Type III secretion- the various functions of the translocon operon in bacterial pathogenesis
2004 (English)Doctoral thesis, comprehensive summary (Other academic)
In order to establish colonisation of a human host, pathogenic Yersinia use a type III protein secretion system to directly intoxicate host immune cells. Activation of this system requires target cell contact and is a highly regulated process. Both the intoxication and regulation events depend on the lcrGVHyopBD translocon operon, which is highly conserved in many bacterial pathogens. In this study, the role of individual operon members was analysed and functional domains identified by using the highly homologous pcrGVHpopBD operon of P. aeruginosa as a comparative tool.
Yersinia spp. and P. aeruginosa were shown to form translocation pores of a similar size that promoted equally efficient protein delivery. A strong dependency on interactions between native translocator(s) in protein delivery was revealed, suggesting that each pathogen has delicately fine-tuned this process to suit its own infection niche. In particular, the C-terminus of YopD was shown to possess functional specificity for effector delivery in Yersinia that could not be conferred by the comparable region in homologous PopD. Moreover, a role for LcrV and PcrV in substrate recognition during the protein delivery process was excluded.
The N-terminus of LcrH was recognized as a unique regulatory domain, mediating formation of LcrH-YscY regulatory complexes in Yersinia, while equivalent complexes with analogous proteins were not formed in P. aeruginosa. These results compliment the idea that a negative regulatory pathway involving LcrH, YopD, LcrQ and YscY is unique to Yersinia.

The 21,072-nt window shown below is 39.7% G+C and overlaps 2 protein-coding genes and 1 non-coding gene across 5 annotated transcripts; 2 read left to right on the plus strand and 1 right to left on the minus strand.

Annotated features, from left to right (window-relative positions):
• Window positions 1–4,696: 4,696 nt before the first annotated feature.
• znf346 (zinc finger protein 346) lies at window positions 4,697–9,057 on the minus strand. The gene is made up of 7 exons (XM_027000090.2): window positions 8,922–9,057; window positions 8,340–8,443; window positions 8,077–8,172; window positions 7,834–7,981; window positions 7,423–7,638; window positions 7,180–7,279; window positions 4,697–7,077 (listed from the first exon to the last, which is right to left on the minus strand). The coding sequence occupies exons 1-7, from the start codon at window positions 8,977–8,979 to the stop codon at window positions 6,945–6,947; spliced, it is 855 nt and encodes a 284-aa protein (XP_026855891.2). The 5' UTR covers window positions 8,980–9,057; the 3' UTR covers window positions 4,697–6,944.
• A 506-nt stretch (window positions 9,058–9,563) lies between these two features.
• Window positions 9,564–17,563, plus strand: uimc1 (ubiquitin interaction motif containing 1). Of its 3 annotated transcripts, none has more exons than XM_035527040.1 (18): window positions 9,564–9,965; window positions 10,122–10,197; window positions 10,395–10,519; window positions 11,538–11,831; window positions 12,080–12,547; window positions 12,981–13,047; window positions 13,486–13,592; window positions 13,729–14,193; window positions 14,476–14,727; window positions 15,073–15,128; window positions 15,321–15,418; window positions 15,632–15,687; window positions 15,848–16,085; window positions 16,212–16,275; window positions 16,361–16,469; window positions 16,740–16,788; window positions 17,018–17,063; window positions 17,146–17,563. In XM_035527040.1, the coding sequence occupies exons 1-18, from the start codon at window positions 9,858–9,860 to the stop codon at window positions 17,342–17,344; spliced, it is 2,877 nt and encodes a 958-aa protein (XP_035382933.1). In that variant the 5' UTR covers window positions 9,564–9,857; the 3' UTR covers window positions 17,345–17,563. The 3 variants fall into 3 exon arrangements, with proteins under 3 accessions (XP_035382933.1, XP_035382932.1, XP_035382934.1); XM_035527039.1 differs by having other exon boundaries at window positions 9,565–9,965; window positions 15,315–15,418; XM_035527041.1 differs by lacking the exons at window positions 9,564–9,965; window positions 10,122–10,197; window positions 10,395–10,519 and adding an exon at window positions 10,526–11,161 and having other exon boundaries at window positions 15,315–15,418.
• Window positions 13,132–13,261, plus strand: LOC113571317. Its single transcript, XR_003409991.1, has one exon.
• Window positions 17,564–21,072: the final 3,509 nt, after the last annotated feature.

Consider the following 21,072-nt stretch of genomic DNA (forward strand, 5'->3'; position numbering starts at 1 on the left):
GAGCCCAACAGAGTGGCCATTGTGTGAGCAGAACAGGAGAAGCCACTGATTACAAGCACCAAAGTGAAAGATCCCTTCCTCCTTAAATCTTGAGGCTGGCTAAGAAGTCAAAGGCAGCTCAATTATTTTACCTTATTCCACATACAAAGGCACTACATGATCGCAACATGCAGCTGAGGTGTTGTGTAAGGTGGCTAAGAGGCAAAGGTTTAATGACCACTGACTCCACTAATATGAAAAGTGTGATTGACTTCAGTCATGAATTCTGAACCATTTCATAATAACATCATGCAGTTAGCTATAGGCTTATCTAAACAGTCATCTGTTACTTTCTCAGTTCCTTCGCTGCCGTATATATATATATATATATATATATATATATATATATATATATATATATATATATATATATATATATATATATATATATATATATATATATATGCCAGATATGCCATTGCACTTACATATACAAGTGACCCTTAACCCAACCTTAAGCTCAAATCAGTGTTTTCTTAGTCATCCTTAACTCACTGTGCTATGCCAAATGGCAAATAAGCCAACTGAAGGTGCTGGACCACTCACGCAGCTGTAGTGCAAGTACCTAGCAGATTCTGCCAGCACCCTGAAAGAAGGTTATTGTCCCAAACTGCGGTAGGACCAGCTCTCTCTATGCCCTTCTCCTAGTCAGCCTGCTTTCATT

Finally, PcrH was identified as a new member of the translocator class of chaperones, being essential for assembly of a functional PopB/PopD mediated translocon in P. aeruginosa. However, in contrast to the other members of this family, PcrH was dispensable for type III regulation. Moreover, both LcrH and PcrH were shown to possess tetratricopeptide repeats crucial for their chaperone function. One tetratricopeptide repeat mutant in LcrH was even isolated that failed to secrete both YopB and YopD substrates, even though stability was maintained. This demonstrates for the first time that LcrH has a role in substrate secretion in addition to its critical role in promoting substrate stability.
Place, publisher, year, edition, pages
Umeå: Molekylärbiologi , 2004. , 82 p.
Molecular biology, Yersinia, Pseudomonas aeruginosa, type III secretion, chaperone, translocation, regulation, lcrGVHyopBD, pcrGVHpopBD
Biochemistry and Molecular Biology
Research subject Molecular Biology
IdentifiersURN: urn:nbn:se:umu:diva-331ISBN: 91-7305-712-6OAI: oai:DiVA.org:umu-331DiVA: diva2:143130
2004-11-05, Major Groove, 6L, NUS, Umeå Universitet, 90187, Umeå, 09:00
Koomey, Michael, Professor
Forsberg, Åke, Professor
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